Colon Disease And Nutrition Studies

The most severe colon disease is the colon cancer which is also known as colorectal cancer. Colon cancer is the 2nd most death cause for cancers in the US. Colon cancer is actually a condition that starts in the large intestine (colon) or the rectum (end of the colon).

The colon is the part of the gastro intestinal tract or digestive system where the waste material is stored. The rectum is the end most part of the colon adjacent to the anus and together they form a long, muscular tube called the large intestine which is also known as the large bowel. Tumors of that region, in the colon and rectum are growths arising from the inner wall of the large intestine. Benign tumors of the colon mainly in the large intestine are called polyps. Colon cancer is the forth most common colon disease in the United States in men and women. This disease is also the third most common form of acute cancer and the second leading cause of cancer-related premature death in the Western world. Colorectal cancer causes around 655,000 deaths worldwide per year. Most of the colorectal cancers are said to arise from adenomatous polyps in the colon. These mushroom-like small growths are usually benign, but some may develop into cancer over time.

Sometimes, colon cancer causes no visible symptoms until it has reached a relatively advanced stage; therefore most of the organizations recommend periodic screening for the disease with fecal occult blood testing and colonoscopy. It is common in the Western country, and is rare in Asia and Africa. In the countries where the people have normally adopted western diets, the incidence of colorectal cancer is increasing. Most of the cases of colon cancer start as small, noncancerous (benign) clumps of cells called adenomatous polyps.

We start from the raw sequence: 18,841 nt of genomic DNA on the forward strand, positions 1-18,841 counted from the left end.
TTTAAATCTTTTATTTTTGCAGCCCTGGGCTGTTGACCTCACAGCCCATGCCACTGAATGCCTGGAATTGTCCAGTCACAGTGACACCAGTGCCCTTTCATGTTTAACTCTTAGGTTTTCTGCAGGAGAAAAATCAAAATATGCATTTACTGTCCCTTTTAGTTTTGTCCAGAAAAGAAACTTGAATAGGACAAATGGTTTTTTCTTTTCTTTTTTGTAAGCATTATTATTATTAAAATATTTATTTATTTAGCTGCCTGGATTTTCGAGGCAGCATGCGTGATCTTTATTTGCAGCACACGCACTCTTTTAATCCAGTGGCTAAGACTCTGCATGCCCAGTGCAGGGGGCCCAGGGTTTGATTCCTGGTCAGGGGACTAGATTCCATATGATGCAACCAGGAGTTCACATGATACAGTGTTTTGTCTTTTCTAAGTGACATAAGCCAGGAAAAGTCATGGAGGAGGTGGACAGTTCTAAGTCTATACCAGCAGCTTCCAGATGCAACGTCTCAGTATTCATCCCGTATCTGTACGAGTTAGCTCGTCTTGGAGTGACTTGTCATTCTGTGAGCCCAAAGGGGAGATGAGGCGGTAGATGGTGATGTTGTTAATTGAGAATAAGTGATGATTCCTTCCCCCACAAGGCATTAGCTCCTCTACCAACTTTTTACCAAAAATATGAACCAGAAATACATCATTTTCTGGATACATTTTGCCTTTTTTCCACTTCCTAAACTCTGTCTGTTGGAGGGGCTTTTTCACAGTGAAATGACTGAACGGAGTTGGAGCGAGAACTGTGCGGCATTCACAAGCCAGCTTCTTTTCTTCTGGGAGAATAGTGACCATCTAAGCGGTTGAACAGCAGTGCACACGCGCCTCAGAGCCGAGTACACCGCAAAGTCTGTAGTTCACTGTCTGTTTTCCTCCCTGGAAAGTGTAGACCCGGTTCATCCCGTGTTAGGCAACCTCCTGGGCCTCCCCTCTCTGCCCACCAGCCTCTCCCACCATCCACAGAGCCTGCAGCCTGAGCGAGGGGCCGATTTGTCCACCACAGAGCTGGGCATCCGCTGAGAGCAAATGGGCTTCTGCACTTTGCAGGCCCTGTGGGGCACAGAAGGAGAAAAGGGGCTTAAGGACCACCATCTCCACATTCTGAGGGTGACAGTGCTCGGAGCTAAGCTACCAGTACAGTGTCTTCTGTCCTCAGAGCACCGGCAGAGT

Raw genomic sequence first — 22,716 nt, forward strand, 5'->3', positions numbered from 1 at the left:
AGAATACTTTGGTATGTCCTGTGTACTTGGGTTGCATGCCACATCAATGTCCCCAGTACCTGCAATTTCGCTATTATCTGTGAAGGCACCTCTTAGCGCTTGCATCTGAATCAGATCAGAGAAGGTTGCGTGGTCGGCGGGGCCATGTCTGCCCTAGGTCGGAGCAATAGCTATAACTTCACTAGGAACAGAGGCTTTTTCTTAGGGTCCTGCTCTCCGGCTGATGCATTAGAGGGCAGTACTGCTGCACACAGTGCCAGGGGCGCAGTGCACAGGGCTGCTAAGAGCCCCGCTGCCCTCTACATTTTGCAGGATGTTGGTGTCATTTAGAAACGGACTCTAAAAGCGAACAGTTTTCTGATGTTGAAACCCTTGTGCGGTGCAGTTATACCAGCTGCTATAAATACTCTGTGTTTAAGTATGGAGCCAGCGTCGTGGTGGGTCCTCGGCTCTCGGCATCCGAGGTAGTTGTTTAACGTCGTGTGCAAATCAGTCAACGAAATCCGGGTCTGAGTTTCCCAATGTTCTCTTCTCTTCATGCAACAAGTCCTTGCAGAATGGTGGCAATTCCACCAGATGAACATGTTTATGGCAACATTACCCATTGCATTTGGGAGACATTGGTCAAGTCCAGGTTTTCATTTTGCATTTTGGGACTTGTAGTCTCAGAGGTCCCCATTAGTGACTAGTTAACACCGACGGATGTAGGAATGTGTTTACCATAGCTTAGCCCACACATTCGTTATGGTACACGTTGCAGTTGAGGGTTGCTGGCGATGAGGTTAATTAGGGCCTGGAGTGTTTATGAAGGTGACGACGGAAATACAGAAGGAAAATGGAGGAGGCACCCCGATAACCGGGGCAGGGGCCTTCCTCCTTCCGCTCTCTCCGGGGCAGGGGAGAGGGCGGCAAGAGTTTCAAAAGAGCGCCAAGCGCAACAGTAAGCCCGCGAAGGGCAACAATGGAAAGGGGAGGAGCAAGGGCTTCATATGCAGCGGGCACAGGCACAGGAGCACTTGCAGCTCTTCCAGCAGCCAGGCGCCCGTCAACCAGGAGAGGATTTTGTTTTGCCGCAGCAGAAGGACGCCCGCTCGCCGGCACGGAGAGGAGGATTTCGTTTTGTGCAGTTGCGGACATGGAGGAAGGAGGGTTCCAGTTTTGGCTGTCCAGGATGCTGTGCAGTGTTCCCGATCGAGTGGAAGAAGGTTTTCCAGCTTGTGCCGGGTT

Polyps or tumors of the colon and rectum are almost always benign and usually produce no visible symptoms. However, the polyps may cause painless rectal bleeding or bleeding not apparent to the naked eye. There may be single or several polyps. Polyps sized greater than 1 centimeter have a greater cancer risk associated with them than polyps sized below 1 centimeter. Polyps in the colon with atypia or dysplasia are also more likely to progress on to colon cancer. The risk of colon cancer is much higher in sessile villous adenomas than in pedunculated tubular adenomas. Chemotherapy in this case is also used to treat patients with stage IV colon cancer. Surgery in the affected region remains the primary treatment while chemotherapy and/or radiotherapy may be recommended depending on the individual patient's staging.

Normally the high-fiber foods help to move waste product through the digestive tract faster, so harmful substances do not have much contact with the lining of the intestine. High-fiber foods also contain phytonutrients, which appear to protect against several forms of cancer. Calcium and vitamin D also seem to help protect against colorectal cancer. There is certainly just as much drone about folate and colorectal cancer prevention as there has been about calcium. Taking nutrional food with antioxidants, such as vitamin C or carotenoids, may reduce cancer risk but other studies have failed to back up these results. Vegetables that are high in folate, like leafy greens, seem to offer particular protection from colon cancer, especially for those who drink alcohol. Cruciferous fresh vegetables, like broccoli and cauliflower, also contain phytochemicals that may prevent damage to colon cells.